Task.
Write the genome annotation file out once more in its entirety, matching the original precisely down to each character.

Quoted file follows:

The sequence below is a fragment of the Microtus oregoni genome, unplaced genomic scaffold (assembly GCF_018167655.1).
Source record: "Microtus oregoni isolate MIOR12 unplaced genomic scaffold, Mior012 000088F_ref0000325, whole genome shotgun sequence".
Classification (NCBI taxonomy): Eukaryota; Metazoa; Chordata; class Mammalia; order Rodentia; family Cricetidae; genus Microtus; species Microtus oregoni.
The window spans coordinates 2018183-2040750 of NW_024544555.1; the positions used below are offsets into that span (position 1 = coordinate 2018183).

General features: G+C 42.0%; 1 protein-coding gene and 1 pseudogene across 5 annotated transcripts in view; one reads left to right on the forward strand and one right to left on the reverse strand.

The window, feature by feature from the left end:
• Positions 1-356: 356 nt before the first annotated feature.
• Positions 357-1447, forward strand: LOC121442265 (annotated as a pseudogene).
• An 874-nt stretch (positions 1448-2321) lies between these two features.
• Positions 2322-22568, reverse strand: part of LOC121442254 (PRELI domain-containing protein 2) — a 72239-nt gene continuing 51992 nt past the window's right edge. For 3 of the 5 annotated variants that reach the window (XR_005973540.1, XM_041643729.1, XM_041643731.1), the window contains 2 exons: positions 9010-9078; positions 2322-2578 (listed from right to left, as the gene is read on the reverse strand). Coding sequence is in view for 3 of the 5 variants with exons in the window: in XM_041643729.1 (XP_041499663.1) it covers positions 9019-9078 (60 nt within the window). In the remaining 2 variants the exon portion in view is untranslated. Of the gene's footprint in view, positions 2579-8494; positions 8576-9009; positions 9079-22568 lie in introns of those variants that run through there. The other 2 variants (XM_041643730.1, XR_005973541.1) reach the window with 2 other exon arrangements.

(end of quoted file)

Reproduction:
The sequence below is a fragment of the Microtus oregoni genome, unplaced genomic scaffold (assembly GCF_018167655.1).
Source record: "Microtus oregoni isolate MIOR12 unplaced genomic scaffold, Mior012 000088F_ref0000325, whole genome shotgun sequence".
Classification (NCBI taxonomy): Eukaryota; Metazoa; Chordata; class Mammalia; order Rodentia; family Cricetidae; genus Microtus; species Microtus oregoni.
The window spans coordinates 2018183-2040750 of NW_024544555.1; the positions used below are offsets into that span (position 1 = coordinate 2018183).

General features: G+C 42.0%; 1 protein-coding gene and 1 pseudogene across 5 annotated transcripts in view; one reads left to right on the forward strand and one right to left on the reverse strand.

The window, feature by feature from the left end:
• Positions 1-356: 356 nt before the first annotated feature.
• Positions 357-1447, forward strand: LOC121442265 (annotated as a pseudogene).
• An 874-nt stretch (positions 1448-2321) lies between these two features.
• Positions 2322-22568, reverse strand: part of LOC121442254 (PRELI domain-containing protein 2) — a 72239-nt gene continuing 51992 nt past the window's right edge. For 3 of the 5 annotated variants that reach the window (XR_005973540.1, XM_041643729.1, XM_041643731.1), the window contains 2 exons: positions 9010-9078; positions 2322-2578 (listed from right to left, as the gene is read on the reverse strand). Coding sequence is in view for 3 of the 5 variants with exons in the window: in XM_041643729.1 (XP_041499663.1) it covers positions 9019-9078 (60 nt within the window). In the remaining 2 variants the exon portion in view is untranslated. Of the gene's footprint in view, positions 2579-8494; positions 8576-9009; positions 9079-22568 lie in introns of those variants that run through there. The other 2 variants (XM_041643730.1, XR_005973541.1) reach the window with 2 other exon arrangements.